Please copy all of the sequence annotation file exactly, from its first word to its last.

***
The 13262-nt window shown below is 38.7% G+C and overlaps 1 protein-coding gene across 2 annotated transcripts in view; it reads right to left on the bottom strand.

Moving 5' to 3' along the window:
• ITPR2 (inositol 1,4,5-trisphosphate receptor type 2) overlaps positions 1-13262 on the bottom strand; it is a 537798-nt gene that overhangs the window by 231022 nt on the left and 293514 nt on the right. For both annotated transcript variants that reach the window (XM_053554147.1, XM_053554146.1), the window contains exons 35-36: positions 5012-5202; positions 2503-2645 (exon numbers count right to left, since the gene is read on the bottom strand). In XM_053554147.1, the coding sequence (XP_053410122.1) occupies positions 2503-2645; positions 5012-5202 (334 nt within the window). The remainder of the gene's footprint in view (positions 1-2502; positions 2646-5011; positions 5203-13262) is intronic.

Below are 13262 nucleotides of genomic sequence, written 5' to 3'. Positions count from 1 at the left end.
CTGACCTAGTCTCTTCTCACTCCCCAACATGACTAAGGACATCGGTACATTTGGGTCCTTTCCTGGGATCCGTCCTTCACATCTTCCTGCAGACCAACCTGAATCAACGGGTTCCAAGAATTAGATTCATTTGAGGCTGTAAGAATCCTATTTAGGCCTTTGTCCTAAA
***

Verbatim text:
The 13262-nt window shown below is 38.7% G+C and overlaps 1 protein-coding gene across 2 annotated transcripts in view; it reads right to left on the bottom strand.

Moving 5' to 3' along the window:
• ITPR2 (inositol 1,4,5-trisphosphate receptor type 2) overlaps positions 1-13262 on the bottom strand; it is a 537798-nt gene that overhangs the window by 231022 nt on the left and 293514 nt on the right. For both annotated transcript variants that reach the window (XM_053554147.1, XM_053554146.1), the window contains exons 35-36: positions 5012-5202; positions 2503-2645 (exon numbers count right to left, since the gene is read on the bottom strand). In XM_053554147.1, the coding sequence (XP_053410122.1) occupies positions 2503-2645; positions 5012-5202 (334 nt within the window). The remainder of the gene's footprint in view (positions 1-2502; positions 2646-5011; positions 5203-13262) is intronic.

Below are 13262 nucleotides of genomic sequence, written 5' to 3'. Positions count from 1 at the left end.
CTGACCTAGTCTCTTCTCACTCCCCAACATGACTAAGGACATCGGTACATTTGGGTCCTTTCCTGGGATCCGTCCTTCACATCTTCCTGCAGACCAACCTGAATCAACGGGTTCCAAGAATTAGATTCATTTGAGGCTGTAAGAATCCTATTTAGGCCTTTGTCCTAAA